Feedback is usually constructive and therefore relies upon you to respond to it by not repeating the same mistakes in your future work.

I needed help with organising myself for a big research essay.
(UK student)

Reasonable adjustments

If you are struggling with assessments the Disability Advice team may be able to suggest a reasonable adjustments, to enable you to participate in the assessment process. For example, a reasonable adjustment could be flexibility around deadlines, making a video presentation instead of presenting in person, or showing your work to the tutor in private, rather than in front of a group. The reasonableness of adjustments can vary from course to course depending on professional body requirements and the competency standards which are being assessed, your Disability Adviser will be able to help you to explore the options available to you.

What to do next?

Make sure that you are aware of what the Assessment Criteria are at the start of a project or unit.

Practical tips

Familiarise yourself with the ‘Learning Outcomes’ and ‘Assessment Criteria’ from your module handbook. Knowing these will allow you to stay focused and work towards specific targets – if you are unsure of anything ask your module leader for clarification.

Researching for and writing your assignment

  • Make use of the support available at your university, including Skills for Learning and support from your Academic Librarian
  • Utilise any support that has been recommended for you, including 1:1 support and assistive software

Create opportunities for feedback so that you can continuously improve. Here is how:

  • Make your work available for tutors and classmates; don’t hide away and isolate yourself.
  • If you find it difficult to ask for feedback, think of ways that you might be able to receive it in an indirect way – maybe online through a blog or other social media.
  • Try to accept feedback in a professional manner; don’t take it as a personal insult.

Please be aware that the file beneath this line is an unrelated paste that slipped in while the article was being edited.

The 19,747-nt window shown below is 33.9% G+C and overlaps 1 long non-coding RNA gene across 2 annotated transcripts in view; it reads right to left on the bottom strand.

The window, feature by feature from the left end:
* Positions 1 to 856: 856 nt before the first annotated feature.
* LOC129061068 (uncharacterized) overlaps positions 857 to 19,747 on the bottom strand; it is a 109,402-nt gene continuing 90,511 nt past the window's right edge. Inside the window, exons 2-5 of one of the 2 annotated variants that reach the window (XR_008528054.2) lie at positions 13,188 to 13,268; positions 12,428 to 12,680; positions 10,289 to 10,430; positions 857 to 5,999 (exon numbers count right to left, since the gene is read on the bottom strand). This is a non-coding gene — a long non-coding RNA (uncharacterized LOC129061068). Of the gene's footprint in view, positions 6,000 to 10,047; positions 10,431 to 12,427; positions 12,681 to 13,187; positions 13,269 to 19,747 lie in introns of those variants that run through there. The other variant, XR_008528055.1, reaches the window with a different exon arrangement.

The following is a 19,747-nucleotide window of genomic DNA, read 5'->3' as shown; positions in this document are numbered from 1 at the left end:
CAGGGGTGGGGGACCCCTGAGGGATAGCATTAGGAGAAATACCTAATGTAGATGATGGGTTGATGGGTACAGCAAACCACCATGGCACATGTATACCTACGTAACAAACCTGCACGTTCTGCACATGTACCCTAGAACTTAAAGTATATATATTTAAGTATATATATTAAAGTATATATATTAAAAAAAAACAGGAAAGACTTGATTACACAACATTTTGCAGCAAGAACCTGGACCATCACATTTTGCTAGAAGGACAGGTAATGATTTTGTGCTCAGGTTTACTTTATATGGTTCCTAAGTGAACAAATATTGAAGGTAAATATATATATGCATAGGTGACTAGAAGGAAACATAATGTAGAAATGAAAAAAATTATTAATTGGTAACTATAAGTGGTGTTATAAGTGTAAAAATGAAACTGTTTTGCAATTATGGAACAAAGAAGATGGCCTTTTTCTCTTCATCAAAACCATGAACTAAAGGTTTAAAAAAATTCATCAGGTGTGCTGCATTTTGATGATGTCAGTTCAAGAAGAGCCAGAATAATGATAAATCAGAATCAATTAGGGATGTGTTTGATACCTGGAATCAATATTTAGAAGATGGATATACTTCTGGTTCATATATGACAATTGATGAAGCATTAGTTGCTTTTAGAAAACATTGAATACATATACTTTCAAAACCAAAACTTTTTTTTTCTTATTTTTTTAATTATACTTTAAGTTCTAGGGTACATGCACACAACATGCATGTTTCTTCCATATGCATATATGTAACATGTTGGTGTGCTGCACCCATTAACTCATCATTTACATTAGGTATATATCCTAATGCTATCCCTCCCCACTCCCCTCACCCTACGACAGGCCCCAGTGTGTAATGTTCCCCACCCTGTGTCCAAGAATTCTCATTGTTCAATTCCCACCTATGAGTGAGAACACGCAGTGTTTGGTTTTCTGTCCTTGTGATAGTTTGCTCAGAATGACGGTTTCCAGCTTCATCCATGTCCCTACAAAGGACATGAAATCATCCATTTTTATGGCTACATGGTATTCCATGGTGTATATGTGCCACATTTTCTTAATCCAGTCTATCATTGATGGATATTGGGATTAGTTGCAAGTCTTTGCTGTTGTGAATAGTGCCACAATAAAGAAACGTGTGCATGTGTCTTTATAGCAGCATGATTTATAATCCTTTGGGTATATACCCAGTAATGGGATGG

• Likewise, if you are giving feedback, keep it related to the work.

Make sure that you aware of deadlines for formative and summative assessments

  • Use a calendar to prompt you a few days before a deadline, so that you have time to get everything ready.
  • Allow enough time to get to wherever it is you need to be to hand your work in; always factor in public transport, traffic issues etc.
  • If your assessed work is to be printed, make sure that you allow time in case of any technical issues with printers.
  • Likewise, if you are giving a presentation, make sure that the projector works, and your presentation is in the correct format.

Finally, take note of any feedback and use opportunities for discussing any feedback that you receive. Many tutors will offer a tutorial after giving feedback, which will give you the opportunity to discuss any concerns, and ask for advice.

Questions to think about

  1. What is the difference between formative and summative assessment?
  2. How do I learn and study best? Is it helpful to listen to research materials in audio format? Should I mindmap my ideas?
  3. How can I encourage feedback on my work?
  4. How can I use formative assessment to improve my work?
  5. Where do I find details of what the tutor will be assessing me on?
  6. What are the hand in dates for my assessment?
  7. Where do I need to present my work for assessment?
  8. Who can I discuss my feedback with? Do I need to book a tutorial/one-to-one?

About the author

This article was written by Jackie Hagan, Learning Support Coordinator at the University for the Creative Arts at Rochester.